Earl Moran, Peter Driben, and Billy DeVorss are some of the 20th-century’s highly regarded illustrators, credited with defining feminine beauty in America from 1942 to 1955, providing exceptional works of Pin-up art for the colorful covers of Robert Harrison’s girlie magazines.
Born in 1904 in New York City, New York, USA as Max Harrison, journalist Robert Harrison became known as the diabolically ingenious founder of a mighty girlie-magazine empire in the USA. Before his publishing career, Harrison had worked in the editorial offices of Martin Quigley, the upright publisher of “Motion Picture Daily” and “Motion Picture Herald.”
Harrison created his first girlie magazine, titled “Beauty Parade: The World’s Loveliest Girls” in 1942. United States’ booming consumer society at the time, an awakening eroticism, as well as a lust for cash and fame, instigated Rober Harrison to go for a series of relevant titles, such as “Titter: America’s Merriest Magazine” (1943 – 1955), “Wink: A Whirl of Girls” (1944 – 1955), “Flirt: A Fresh Magazine” (1947-1955) and “Eyeful: Glorifying the American Girl” (1943-1955) with the cooperation of his friend and pin-up artist Earl Moran.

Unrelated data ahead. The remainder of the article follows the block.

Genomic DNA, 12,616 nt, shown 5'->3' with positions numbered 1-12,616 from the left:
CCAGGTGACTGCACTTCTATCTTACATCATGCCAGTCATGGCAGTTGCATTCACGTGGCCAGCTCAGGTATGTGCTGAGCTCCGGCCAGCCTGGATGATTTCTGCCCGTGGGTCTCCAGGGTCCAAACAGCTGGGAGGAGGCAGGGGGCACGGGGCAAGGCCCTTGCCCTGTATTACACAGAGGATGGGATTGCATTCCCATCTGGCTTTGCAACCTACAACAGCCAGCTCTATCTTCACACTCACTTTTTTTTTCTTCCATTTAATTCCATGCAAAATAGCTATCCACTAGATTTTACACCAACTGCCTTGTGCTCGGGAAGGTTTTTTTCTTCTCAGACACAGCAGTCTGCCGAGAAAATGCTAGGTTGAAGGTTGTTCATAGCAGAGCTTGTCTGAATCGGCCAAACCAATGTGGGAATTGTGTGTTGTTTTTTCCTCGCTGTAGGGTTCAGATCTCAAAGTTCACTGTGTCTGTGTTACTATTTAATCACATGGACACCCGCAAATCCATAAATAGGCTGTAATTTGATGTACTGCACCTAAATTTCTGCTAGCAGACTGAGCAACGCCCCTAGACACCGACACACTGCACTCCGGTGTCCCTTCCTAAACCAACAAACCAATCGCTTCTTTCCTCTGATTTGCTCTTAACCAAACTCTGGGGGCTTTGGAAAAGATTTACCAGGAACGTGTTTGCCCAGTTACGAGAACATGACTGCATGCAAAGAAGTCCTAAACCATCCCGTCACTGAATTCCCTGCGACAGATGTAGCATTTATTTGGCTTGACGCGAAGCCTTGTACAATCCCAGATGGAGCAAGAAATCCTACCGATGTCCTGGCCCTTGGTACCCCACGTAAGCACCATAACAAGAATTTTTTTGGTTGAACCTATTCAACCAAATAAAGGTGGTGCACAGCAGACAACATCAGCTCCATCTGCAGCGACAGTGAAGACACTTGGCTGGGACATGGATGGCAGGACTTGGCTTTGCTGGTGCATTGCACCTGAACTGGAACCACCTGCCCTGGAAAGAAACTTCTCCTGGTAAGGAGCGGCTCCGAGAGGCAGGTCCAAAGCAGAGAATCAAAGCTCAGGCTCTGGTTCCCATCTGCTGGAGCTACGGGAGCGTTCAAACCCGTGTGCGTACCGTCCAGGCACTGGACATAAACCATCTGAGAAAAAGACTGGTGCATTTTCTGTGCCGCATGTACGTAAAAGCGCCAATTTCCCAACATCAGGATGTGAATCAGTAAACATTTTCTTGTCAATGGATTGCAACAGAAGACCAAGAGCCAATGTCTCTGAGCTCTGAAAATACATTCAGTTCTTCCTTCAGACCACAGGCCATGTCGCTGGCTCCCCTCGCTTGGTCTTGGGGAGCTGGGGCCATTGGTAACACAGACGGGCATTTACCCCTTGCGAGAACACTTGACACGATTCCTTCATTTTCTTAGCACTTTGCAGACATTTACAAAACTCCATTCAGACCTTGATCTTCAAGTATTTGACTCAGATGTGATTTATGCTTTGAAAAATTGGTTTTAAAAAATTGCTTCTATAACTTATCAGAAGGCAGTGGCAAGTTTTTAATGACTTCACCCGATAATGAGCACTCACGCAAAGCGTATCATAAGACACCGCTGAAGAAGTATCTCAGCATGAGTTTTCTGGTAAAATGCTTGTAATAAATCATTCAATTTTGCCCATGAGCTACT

Peter Driben and Billy DeVorss were also some of the artists that helped the darlings of Pin-up art in seducing postwar America by highlighting their carefree and cheeky attitude. All natural American sweethearts against garish backgrounds on Harrison’s titles could not be ignored at the kiosks. The tasteful presentation of these infamous scandal magazines in full contrast with their earthier language was a recipe that drove men to distraction.
The tradition of American burlesque inspired the content of the American publisher’s magazines. The girls hosted in his titles were either showgirls, strippers or cheesecake models. Betty Page achieved great fame after appearing for the first time in 1951 in Harrison’s magazines.
“Whisper,” a heady mixture of scandal rag and girlie magazine and scandal sheet “Confidential” were two of the titles Harrison launched for his empire to withstand new modern men’s magazines, such as George Von Rosen’s “Modern Man” and Hugh Hefner’s “Playboy.”